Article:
• the development of a strategy to lobby the Federal Government on issues outside the State government's powers. [3.5]

 

Policy Recommendations

Awareness and Demonstration Projects

Launch a Western Australia Online 2000 as an "umbrella" program to:

• raise education and awareness

• get businesses online

• develop industry by industry online cases studies

Establish an organisation to coordinate and support research, education and training in the Information Economy generally and the three primary areas (Broadband, thin client telecommunications; Imaging computing technologies; and distributed work technologies and techniques) in particular.

Establish an "Investment Ready" Program for small to medium sized Information Industry companies [3.6.1.4.]

Exploit the synergies between Geological Analysis and Telehealth for Imaging…

…and Communication [3.6.3.1]

Public Sector Distributed Management Project [3.6.3.2]

TimeShift [3.6.3.3] - Global distributed work

MicroTrading [3.6.3.4] - using ICTs to identify, communicate and establish trans national distribution channels for SMEs

High Bandwidth Serviced Offices [3.6.3.5] - aggregating the demand of several small information companies to one location to overcome telco pricing strategies to access high bandwidth telecommunications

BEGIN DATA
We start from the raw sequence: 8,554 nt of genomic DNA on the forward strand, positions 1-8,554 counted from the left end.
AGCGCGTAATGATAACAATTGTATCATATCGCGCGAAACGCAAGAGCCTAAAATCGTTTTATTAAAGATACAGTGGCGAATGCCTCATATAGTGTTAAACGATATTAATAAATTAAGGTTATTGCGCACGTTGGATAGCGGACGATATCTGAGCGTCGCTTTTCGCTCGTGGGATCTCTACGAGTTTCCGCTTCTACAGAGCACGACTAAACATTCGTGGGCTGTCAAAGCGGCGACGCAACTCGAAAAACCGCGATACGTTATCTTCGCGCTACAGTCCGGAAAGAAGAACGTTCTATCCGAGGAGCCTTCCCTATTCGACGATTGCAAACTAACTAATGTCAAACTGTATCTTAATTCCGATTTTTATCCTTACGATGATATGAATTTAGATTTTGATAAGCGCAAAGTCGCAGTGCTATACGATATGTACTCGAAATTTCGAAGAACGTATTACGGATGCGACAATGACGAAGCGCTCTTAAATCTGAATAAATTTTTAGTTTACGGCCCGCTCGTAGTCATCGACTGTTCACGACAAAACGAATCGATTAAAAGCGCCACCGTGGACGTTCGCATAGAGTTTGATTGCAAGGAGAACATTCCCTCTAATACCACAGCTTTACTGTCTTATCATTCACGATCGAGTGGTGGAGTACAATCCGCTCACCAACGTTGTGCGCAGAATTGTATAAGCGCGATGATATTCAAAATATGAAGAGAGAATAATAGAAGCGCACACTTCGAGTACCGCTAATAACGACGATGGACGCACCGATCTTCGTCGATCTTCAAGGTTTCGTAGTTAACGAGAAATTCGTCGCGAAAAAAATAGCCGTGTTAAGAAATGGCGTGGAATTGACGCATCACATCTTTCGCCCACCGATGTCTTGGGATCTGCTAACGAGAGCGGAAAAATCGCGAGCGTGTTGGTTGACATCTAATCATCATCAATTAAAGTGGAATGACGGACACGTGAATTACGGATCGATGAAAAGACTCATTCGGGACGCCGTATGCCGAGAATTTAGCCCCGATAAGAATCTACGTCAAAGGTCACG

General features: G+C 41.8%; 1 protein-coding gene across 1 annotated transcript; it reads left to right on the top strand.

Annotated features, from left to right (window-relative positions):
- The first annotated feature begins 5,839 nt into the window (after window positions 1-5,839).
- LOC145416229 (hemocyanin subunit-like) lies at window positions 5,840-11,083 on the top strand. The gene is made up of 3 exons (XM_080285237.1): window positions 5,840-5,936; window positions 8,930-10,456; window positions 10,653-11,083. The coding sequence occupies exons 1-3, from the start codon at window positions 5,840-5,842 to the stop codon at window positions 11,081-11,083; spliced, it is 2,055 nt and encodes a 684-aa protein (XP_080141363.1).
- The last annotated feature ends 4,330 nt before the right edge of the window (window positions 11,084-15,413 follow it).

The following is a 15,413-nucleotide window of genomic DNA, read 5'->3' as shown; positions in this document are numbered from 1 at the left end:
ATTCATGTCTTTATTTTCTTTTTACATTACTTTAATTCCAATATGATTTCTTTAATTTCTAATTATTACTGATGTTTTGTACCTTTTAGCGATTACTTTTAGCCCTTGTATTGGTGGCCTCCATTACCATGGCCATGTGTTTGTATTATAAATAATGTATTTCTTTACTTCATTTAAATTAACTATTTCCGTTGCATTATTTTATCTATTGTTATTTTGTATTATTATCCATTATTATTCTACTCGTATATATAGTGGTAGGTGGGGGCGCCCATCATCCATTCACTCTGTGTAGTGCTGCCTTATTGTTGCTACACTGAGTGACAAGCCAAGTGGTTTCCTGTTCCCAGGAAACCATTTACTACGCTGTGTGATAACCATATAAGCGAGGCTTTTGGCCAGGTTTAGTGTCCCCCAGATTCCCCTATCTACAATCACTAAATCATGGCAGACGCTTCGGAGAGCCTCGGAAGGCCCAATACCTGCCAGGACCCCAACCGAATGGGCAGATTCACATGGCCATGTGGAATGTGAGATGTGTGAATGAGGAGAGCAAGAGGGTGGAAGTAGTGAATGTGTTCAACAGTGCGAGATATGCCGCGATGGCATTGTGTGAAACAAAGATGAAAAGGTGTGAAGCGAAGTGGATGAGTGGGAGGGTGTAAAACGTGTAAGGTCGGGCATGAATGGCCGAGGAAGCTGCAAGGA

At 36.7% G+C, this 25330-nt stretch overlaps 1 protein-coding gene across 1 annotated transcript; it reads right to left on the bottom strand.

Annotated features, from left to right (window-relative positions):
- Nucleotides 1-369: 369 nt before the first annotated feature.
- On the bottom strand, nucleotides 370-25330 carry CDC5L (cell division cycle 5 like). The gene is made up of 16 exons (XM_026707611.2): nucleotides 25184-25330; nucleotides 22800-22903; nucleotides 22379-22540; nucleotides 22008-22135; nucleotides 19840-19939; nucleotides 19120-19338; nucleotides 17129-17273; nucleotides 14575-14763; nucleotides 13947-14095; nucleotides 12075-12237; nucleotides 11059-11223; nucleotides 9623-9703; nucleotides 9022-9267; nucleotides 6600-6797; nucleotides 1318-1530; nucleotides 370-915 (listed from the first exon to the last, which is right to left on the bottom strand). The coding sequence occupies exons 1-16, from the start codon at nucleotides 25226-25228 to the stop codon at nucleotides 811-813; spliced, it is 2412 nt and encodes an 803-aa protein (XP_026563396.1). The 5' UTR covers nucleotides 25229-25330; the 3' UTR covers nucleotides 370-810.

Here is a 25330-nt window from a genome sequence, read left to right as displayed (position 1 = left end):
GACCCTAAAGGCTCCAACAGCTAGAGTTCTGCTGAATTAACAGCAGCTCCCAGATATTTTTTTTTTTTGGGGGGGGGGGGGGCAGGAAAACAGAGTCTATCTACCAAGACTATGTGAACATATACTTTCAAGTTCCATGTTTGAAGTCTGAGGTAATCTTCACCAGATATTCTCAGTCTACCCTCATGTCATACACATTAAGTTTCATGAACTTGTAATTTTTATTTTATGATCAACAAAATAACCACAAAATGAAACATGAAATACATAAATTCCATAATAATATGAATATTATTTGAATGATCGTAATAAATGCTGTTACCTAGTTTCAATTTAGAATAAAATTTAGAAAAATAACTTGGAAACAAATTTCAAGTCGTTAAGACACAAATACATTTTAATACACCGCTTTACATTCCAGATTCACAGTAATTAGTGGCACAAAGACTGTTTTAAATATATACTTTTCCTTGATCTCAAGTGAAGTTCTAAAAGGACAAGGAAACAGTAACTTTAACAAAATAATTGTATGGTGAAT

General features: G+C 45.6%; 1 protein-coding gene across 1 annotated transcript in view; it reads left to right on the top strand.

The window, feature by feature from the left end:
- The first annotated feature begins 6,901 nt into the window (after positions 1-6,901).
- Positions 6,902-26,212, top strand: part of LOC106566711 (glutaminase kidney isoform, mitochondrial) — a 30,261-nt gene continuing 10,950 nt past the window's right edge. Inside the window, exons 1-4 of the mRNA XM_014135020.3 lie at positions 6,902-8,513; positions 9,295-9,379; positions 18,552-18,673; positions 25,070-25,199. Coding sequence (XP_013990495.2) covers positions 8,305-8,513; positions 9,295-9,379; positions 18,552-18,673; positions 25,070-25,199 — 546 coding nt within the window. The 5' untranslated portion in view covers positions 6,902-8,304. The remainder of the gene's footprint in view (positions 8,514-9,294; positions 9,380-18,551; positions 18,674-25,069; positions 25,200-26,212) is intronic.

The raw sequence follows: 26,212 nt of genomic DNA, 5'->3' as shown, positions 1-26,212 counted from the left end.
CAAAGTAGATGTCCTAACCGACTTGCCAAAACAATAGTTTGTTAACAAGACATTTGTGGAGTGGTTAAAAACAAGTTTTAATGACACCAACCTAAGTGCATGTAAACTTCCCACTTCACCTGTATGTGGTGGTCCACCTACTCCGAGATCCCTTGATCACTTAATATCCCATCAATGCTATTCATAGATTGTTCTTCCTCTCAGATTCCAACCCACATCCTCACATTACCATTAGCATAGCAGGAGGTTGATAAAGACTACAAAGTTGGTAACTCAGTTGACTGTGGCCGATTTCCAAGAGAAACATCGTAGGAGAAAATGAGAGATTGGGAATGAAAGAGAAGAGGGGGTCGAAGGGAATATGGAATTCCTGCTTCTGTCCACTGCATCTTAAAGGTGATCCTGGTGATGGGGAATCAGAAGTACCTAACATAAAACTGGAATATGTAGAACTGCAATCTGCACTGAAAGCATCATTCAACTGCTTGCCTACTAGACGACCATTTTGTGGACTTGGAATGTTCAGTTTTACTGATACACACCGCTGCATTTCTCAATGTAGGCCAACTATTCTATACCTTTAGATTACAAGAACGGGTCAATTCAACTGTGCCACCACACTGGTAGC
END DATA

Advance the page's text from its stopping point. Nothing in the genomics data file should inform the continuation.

Information Industry Business Incubator - as above with the addition of online business advise and support

 

Support

Facilitate the marketing and use of Information Brokers by all appropriate firms [3.6.2.1]

Online Process Reengineering [3.6.2.2.] - an AusIndustry-like program in which firms are subsidised to have consultants review their operations and recommend online alternatives which will increase their efficiency

Online Business Division within the Small Business Development Corporation [3.6.2.3.] - to provide advise to aspiring online companies and existing firms interested in developing an online presence